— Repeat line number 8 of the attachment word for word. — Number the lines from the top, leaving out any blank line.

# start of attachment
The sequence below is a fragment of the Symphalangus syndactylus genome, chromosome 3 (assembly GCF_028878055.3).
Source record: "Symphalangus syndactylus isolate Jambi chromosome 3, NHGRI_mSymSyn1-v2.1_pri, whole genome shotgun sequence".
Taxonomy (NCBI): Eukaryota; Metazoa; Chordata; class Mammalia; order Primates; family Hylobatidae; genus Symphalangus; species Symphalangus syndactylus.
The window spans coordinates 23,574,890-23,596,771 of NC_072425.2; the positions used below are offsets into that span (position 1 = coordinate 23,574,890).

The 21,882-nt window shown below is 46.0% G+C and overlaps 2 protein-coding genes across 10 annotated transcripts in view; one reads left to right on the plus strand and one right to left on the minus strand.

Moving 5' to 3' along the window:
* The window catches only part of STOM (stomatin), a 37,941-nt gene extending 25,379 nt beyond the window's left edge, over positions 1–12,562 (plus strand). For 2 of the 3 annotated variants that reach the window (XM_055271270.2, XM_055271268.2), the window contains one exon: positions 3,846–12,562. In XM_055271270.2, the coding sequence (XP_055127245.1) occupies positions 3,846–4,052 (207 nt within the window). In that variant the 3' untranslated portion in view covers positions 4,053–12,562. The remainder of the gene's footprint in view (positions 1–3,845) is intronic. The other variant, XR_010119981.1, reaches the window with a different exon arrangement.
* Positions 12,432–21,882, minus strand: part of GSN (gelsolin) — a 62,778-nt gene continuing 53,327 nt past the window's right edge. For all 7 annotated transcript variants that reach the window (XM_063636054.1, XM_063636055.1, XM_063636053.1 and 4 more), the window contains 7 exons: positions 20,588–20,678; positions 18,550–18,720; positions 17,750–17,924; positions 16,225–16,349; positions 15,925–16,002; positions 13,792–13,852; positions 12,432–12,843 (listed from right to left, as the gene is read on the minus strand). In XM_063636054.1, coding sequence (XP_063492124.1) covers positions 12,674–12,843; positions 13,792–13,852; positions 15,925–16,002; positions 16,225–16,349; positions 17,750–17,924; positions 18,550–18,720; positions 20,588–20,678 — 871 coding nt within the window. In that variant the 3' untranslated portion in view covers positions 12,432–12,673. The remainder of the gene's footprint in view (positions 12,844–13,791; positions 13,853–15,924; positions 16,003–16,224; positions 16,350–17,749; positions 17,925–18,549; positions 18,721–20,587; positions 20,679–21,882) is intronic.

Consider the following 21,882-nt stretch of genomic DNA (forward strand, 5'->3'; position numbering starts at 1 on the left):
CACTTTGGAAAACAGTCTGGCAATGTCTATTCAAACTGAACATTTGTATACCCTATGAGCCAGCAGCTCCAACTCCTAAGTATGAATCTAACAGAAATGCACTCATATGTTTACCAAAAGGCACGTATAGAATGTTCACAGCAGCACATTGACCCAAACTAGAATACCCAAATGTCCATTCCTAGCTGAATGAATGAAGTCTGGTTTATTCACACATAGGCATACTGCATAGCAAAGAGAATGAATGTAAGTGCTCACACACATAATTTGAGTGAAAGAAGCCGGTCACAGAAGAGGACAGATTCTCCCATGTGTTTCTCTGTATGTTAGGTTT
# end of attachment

* Positions 12,432–21,882, minus strand: part of GSN (gelsolin) — a 62,778-nt gene continuing 53,327 nt past the window's right edge. For all 7 annotated transcript variants that reach the window (XM_063636054.1, XM_063636055.1, XM_063636053.1 and 4 more), the window contains 7 exons: positions 20,588–20,678; positions 18,550–18,720; positions 17,750–17,924; positions 16,225–16,349; positions 15,925–16,002; positions 13,792–13,852; positions 12,432–12,843 (listed from right to left, as the gene is read on the minus strand). In XM_063636054.1, coding sequence (XP_063492124.1) covers positions 12,674–12,843; positions 13,792–13,852; positions 15,925–16,002; positions 16,225–16,349; positions 17,750–17,924; positions 18,550–18,720; positions 20,588–20,678 — 871 coding nt within the window. In that variant the 3' untranslated portion in view covers positions 12,432–12,673. The remainder of the gene's footprint in view (positions 12,844–13,791; positions 13,853–15,924; positions 16,003–16,224; positions 16,350–17,749; positions 17,925–18,549; positions 18,721–20,587; positions 20,679–21,882) is intronic.